The reason that most institutions have been making these decisions is the fear of being left behind. There are 120 schools currently playing football at the highest level. Four super conferences would leave out 56 of them.

When the Big 12 appeared on the verge of collapse, it was widely thought that Baylor would be left without a home in a major conference.

“Conference realignment has naturally created some unsettling feelings among administrators and board members because the implications are very significant and they’re also very difficult to manage,” Baylor Athletics Director Ian McCaw said. “We were certainly very concerned through the last couple of months about what could take place.”

Things have stabilized momentarily for the Big 12, and Baylor’s place on the major stage appears secure, but McCaw’s concerns were real and warranted. He didn’t want his university to lose what a school like Utah had gained.

“For us, it was a tremendous step for the university, not just for athletics,” Hill said. “It’s been incredible how the university has responded.”

Schools like Baylor have been put in position to defend their “brand,” a word that has come up multiple times in interviews with Missouri Athletics Director Mike Alden. It’s a term that sounds a lot more like a business word than a higher education word.

“The brand-building value that major college athletics offers impacts all areas of campus including development, admissions, school spirit, alumni relations and just the overall reputation of the institution,” McCaw said. “It does have wide reaching positive implications for the university.”

Being left behind might offer schools only one recourse: litigation. It’s an option that Baylor had brought to the table in earlier discussions and one that is unlikely to go away if super conferences become a reality.

Sports law expert Nathaniel Grow, an assistant professor at the University of Georgia, thinks that type of litigation is possible, if not likely.

"Just because there’s so much money at stake and reputational benefits and everything that goes along with it (being in a major conference)," Grow said. "The court could say 'You can't just agree to team up and just agree not to do business with other people and break off into your own thing if that prevents any new competition from entering the market.'"

Before any of that happens, though, perhaps schools and conferences will come to their senses and start talking about the greater good. The NCAA can’t take that role. Schools are in contracts with conferences, and those contractual relationships aren’t governed in any way by the NCAA.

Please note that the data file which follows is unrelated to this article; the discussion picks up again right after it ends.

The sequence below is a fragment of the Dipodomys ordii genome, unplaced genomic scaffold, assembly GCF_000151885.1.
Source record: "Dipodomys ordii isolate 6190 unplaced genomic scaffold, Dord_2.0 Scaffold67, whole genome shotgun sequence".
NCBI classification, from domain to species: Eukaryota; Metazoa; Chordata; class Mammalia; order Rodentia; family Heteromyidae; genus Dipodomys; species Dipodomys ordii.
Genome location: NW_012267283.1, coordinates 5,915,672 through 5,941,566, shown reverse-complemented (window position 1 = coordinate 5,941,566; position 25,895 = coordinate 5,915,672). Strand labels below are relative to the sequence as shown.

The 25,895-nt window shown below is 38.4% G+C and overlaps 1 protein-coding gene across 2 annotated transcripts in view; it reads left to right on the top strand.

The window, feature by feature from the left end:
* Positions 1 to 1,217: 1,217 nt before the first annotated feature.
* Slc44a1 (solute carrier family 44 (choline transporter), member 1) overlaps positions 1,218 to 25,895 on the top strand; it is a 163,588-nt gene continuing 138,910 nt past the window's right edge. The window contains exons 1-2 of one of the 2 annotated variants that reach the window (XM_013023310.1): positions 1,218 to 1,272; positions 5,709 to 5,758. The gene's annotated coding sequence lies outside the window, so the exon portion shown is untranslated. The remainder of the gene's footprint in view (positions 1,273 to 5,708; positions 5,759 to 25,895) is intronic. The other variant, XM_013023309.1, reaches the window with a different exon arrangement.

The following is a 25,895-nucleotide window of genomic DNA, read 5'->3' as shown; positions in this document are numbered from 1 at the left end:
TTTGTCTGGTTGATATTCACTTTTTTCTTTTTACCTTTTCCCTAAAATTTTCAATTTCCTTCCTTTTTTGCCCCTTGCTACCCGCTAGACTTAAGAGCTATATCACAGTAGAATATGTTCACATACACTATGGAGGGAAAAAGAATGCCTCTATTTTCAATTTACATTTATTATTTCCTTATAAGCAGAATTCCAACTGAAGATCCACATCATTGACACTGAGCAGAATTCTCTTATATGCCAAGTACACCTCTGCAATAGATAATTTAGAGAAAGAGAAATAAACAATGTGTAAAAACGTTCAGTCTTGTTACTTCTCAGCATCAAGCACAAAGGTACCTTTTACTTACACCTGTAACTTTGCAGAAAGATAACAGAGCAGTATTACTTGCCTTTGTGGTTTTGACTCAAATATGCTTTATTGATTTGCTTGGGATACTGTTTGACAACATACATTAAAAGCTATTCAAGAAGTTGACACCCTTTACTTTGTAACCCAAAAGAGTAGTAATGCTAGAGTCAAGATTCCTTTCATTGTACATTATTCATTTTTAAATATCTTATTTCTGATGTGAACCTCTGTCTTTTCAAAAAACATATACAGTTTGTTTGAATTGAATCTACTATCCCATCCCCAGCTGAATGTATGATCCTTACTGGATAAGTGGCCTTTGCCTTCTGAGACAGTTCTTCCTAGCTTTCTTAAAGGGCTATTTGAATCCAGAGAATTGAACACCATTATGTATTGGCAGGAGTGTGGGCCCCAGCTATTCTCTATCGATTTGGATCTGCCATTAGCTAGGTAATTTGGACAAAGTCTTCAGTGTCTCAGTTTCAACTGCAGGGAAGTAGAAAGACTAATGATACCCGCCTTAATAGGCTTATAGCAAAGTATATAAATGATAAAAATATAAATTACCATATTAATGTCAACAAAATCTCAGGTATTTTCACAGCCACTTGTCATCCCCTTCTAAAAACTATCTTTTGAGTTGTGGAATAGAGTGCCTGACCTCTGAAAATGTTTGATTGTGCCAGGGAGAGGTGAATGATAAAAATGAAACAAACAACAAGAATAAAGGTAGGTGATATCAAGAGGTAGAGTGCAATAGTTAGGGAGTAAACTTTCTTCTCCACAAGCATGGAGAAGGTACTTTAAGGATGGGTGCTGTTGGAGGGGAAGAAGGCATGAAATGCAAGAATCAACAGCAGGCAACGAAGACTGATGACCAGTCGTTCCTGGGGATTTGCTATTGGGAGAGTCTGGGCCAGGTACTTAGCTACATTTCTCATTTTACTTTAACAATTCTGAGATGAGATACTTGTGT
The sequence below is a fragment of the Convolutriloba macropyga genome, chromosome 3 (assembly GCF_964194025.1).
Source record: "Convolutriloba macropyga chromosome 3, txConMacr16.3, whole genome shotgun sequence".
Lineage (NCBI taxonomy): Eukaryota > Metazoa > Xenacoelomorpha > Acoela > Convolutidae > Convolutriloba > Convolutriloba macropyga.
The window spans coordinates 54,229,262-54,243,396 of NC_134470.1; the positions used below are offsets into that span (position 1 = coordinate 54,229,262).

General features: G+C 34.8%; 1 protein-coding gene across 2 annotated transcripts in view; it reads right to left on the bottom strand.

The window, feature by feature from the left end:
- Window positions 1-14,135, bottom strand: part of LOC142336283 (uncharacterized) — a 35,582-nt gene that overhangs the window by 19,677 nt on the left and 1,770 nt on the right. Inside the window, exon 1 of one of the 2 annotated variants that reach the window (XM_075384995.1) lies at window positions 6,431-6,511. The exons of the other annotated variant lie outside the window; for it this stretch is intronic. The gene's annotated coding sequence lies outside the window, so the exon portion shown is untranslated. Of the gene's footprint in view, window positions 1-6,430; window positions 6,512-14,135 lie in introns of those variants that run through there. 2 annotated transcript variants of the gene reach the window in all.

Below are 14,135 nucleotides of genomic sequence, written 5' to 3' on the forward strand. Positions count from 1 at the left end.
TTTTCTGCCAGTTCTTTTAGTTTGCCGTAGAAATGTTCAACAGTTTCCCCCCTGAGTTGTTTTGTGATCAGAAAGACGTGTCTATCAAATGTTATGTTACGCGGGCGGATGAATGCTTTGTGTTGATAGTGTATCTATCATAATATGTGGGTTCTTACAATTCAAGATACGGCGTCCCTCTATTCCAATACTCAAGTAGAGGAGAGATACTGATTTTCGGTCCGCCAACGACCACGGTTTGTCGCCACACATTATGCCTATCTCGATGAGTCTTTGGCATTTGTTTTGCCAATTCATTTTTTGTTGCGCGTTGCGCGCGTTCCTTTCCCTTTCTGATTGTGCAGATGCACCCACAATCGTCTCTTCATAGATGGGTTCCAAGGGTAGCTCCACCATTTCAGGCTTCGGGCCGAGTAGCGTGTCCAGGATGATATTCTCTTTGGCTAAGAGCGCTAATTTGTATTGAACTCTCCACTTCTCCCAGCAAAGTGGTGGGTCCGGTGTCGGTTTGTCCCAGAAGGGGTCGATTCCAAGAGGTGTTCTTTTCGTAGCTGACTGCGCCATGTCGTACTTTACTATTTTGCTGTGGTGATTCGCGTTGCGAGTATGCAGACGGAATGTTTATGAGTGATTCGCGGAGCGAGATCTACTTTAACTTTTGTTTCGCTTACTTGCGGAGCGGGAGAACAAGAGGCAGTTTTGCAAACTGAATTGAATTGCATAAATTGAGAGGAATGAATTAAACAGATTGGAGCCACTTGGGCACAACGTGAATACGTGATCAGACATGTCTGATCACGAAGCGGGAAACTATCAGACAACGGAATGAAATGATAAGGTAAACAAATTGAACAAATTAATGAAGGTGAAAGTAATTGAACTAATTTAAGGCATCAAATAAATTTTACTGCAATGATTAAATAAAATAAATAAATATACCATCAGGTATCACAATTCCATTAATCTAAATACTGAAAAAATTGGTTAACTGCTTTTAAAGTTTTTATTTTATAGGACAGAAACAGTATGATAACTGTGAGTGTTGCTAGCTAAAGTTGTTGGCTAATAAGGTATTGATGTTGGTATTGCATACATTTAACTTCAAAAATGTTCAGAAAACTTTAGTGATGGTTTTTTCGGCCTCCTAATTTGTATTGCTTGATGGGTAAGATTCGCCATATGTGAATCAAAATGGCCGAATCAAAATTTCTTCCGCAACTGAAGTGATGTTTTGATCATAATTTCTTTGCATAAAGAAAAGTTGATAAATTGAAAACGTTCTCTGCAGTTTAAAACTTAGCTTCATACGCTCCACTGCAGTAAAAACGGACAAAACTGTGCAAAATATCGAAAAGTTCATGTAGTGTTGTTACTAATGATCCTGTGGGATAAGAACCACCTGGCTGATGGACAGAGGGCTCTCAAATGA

As of now, no such conversation has taken place. There is no national dialogue about realignment between schools, conferences or the NCAA. Bates said such conversation would lead to positive results.

“I think if there’s any chance we can have a national dialogue, it would be in the best interest of our students,” he said. “Ultimately, we work in higher education. Our primary purpose should be to develop students, and we use an athletic curriculum to complement the values that our students are acquiring in their scholarship. That should guide every decision that we make.”

There’s no evidence to suggest college athletics will come to this view. No one knows how things will turn out.

But right now, for a lot of schools, a face full of sloppy Joes looks like a very real possibility.


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Comments

Polly Brown October 21, 2011 | 7:25 a.m.

It has been a gazillion years since the "original purpose of college athletics" has been a matter of consideration. By the way, what WAS the PURPOSE of college athletics? Does anyone recall?

(Report Comment)
Jimmy Bearfield October 21, 2011 | 8:50 a.m.

"By the way, what WAS the PURPOSE of college athletics?"

Probably it was the same purpose as having gym class in secondary ed: a belief that schools should exercise not just the mind, but the body, too.

(Report Comment)